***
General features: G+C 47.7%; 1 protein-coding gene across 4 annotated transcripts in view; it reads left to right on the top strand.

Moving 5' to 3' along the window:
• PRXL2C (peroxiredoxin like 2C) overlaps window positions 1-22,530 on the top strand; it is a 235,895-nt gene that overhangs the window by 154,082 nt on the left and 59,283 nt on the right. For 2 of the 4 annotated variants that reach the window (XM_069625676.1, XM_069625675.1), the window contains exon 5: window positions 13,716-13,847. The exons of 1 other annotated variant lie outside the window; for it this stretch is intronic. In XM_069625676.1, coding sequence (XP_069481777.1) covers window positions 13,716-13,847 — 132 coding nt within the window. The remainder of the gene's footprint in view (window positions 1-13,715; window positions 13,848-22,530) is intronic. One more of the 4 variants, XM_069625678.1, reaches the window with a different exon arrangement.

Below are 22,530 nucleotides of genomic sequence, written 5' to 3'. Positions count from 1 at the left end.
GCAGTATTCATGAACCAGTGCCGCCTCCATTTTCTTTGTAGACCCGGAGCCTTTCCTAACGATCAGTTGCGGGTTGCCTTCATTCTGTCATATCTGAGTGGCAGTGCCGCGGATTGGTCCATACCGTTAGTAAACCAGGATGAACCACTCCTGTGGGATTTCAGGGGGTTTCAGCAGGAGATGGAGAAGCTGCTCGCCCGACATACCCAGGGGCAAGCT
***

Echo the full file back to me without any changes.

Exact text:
General features: G+C 47.7%; 1 protein-coding gene across 4 annotated transcripts in view; it reads left to right on the top strand.

Moving 5' to 3' along the window:
• PRXL2C (peroxiredoxin like 2C) overlaps window positions 1-22,530 on the top strand; it is a 235,895-nt gene that overhangs the window by 154,082 nt on the left and 59,283 nt on the right. For 2 of the 4 annotated variants that reach the window (XM_069625676.1, XM_069625675.1), the window contains exon 5: window positions 13,716-13,847. The exons of 1 other annotated variant lie outside the window; for it this stretch is intronic. In XM_069625676.1, coding sequence (XP_069481777.1) covers window positions 13,716-13,847 — 132 coding nt within the window. The remainder of the gene's footprint in view (window positions 1-13,715; window positions 13,848-22,530) is intronic. One more of the 4 variants, XM_069625678.1, reaches the window with a different exon arrangement.

Below are 22,530 nucleotides of genomic sequence, written 5' to 3'. Positions count from 1 at the left end.
GCAGTATTCATGAACCAGTGCCGCCTCCATTTTCTTTGTAGACCCGGAGCCTTTCCTAACGATCAGTTGCGGGTTGCCTTCATTCTGTCATATCTGAGTGGCAGTGCCGCGGATTGGTCCATACCGTTAGTAAACCAGGATGAACCACTCCTGTGGGATTTCAGGGGGTTTCAGCAGGAGATGGAGAAGCTGCTCGCCCGACATACCCAGGGGCAAGCT